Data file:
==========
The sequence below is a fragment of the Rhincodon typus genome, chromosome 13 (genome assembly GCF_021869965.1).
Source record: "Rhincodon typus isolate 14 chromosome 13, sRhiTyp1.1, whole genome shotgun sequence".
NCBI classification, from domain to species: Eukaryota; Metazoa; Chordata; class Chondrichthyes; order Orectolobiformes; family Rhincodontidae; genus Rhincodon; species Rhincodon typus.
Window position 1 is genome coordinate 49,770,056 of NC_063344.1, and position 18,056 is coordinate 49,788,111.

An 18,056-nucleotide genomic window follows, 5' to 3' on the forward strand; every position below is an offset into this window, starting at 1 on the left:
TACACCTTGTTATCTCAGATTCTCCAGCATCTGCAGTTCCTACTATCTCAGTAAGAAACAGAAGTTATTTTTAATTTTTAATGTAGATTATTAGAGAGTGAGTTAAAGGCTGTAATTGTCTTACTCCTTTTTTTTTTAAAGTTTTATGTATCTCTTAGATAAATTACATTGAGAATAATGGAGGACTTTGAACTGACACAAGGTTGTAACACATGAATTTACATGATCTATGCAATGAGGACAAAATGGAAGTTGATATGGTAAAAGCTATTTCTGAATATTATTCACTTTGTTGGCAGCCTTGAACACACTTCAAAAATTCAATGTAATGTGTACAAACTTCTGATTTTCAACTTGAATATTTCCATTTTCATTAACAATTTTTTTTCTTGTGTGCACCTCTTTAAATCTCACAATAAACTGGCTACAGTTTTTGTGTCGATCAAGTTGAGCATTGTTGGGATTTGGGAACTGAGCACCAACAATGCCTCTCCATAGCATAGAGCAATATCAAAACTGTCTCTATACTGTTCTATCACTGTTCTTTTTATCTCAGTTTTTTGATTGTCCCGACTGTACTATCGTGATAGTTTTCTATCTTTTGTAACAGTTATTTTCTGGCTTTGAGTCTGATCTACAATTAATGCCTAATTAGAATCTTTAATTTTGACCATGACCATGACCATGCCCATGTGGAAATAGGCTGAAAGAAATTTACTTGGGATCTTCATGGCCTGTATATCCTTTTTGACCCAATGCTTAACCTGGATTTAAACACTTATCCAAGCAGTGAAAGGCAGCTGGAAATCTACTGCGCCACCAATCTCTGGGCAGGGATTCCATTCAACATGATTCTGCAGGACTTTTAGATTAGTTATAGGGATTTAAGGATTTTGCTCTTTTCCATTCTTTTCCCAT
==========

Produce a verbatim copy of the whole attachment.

The sequence below is a fragment of the Rhincodon typus genome, chromosome 13 (genome assembly GCF_021869965.1).
Source record: "Rhincodon typus isolate 14 chromosome 13, sRhiTyp1.1, whole genome shotgun sequence".
NCBI classification, from domain to species: Eukaryota; Metazoa; Chordata; class Chondrichthyes; order Orectolobiformes; family Rhincodontidae; genus Rhincodon; species Rhincodon typus.
Window position 1 is genome coordinate 49,770,056 of NC_063344.1, and position 18,056 is coordinate 49,788,111.

An 18,056-nucleotide genomic window follows, 5' to 3' on the forward strand; every position below is an offset into this window, starting at 1 on the left:
TACACCTTGTTATCTCAGATTCTCCAGCATCTGCAGTTCCTACTATCTCAGTAAGAAACAGAAGTTATTTTTAATTTTTAATGTAGATTATTAGAGAGTGAGTTAAAGGCTGTAATTGTCTTACTCCTTTTTTTTTTAAAGTTTTATGTATCTCTTAGATAAATTACATTGAGAATAATGGAGGACTTTGAACTGACACAAGGTTGTAACACATGAATTTACATGATCTATGCAATGAGGACAAAATGGAAGTTGATATGGTAAAAGCTATTTCTGAATATTATTCACTTTGTTGGCAGCCTTGAACACACTTCAAAAATTCAATGTAATGTGTACAAACTTCTGATTTTCAACTTGAATATTTCCATTTTCATTAACAATTTTTTTTCTTGTGTGCACCTCTTTAAATCTCACAATAAACTGGCTACAGTTTTTGTGTCGATCAAGTTGAGCATTGTTGGGATTTGGGAACTGAGCACCAACAATGCCTCTCCATAGCATAGAGCAATATCAAAACTGTCTCTATACTGTTCTATCACTGTTCTTTTTATCTCAGTTTTTTGATTGTCCCGACTGTACTATCGTGATAGTTTTCTATCTTTTGTAACAGTTATTTTCTGGCTTTGAGTCTGATCTACAATTAATGCCTAATTAGAATCTTTAATTTTGACCATGACCATGACCATGCCCATGTGGAAATAGGCTGAAAGAAATTTACTTGGGATCTTCATGGCCTGTATATCCTTTTTGACCCAATGCTTAACCTGGATTTAAACACTTATCCAAGCAGTGAAAGGCAGCTGGAAATCTACTGCGCCACCAATCTCTGGGCAGGGATTCCATTCAACATGATTCTGCAGGACTTTTAGATTAGTTATAGGGATTTAAGGATTTTGCTCTTTTCCATTCTTTTCCCAT